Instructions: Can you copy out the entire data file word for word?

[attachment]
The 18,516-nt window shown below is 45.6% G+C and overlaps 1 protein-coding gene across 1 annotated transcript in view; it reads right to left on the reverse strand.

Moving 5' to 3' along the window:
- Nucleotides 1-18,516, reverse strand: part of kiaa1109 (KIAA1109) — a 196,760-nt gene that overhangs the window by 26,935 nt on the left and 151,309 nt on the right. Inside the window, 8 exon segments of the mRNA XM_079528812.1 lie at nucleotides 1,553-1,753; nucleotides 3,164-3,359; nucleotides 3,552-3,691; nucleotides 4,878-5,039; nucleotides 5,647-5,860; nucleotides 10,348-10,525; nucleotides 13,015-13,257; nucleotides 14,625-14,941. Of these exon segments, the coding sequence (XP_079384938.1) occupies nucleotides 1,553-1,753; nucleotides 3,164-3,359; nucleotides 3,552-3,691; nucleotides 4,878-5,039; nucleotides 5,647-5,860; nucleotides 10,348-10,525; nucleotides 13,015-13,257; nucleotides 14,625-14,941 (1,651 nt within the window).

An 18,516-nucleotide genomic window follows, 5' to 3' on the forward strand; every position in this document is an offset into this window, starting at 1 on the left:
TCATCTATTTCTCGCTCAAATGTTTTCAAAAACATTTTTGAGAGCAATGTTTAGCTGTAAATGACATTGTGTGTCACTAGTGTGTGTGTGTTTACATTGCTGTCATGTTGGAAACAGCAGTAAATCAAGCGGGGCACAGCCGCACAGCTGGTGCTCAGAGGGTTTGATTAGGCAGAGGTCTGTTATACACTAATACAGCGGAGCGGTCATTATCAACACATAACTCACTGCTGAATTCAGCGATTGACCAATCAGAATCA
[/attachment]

The 18,516-nt window shown below is 45.6% G+C and overlaps 1 protein-coding gene across 1 annotated transcript in view; it reads right to left on the reverse strand.

Moving 5' to 3' along the window:
- Nucleotides 1-18,516, reverse strand: part of kiaa1109 (KIAA1109) — a 196,760-nt gene that overhangs the window by 26,935 nt on the left and 151,309 nt on the right. Inside the window, 8 exon segments of the mRNA XM_079528812.1 lie at nucleotides 1,553-1,753; nucleotides 3,164-3,359; nucleotides 3,552-3,691; nucleotides 4,878-5,039; nucleotides 5,647-5,860; nucleotides 10,348-10,525; nucleotides 13,015-13,257; nucleotides 14,625-14,941. Of these exon segments, the coding sequence (XP_079384938.1) occupies nucleotides 1,553-1,753; nucleotides 3,164-3,359; nucleotides 3,552-3,691; nucleotides 4,878-5,039; nucleotides 5,647-5,860; nucleotides 10,348-10,525; nucleotides 13,015-13,257; nucleotides 14,625-14,941 (1,651 nt within the window).

An 18,516-nucleotide genomic window follows, 5' to 3' on the forward strand; every position in this document is an offset into this window, starting at 1 on the left:
TCATCTATTTCTCGCTCAAATGTTTTCAAAAACATTTTTGAGAGCAATGTTTAGCTGTAAATGACATTGTGTGTCACTAGTGTGTGTGTGTTTACATTGCTGTCATGTTGGAAACAGCAGTAAATCAAGCGGGGCACAGCCGCACAGCTGGTGCTCAGAGGGTTTGATTAGGCAGAGGTCTGTTATACACTAATACAGCGGAGCGGTCATTATCAACACATAACTCACTGCTGAATTCAGCGATTGACCAATCAGAATCA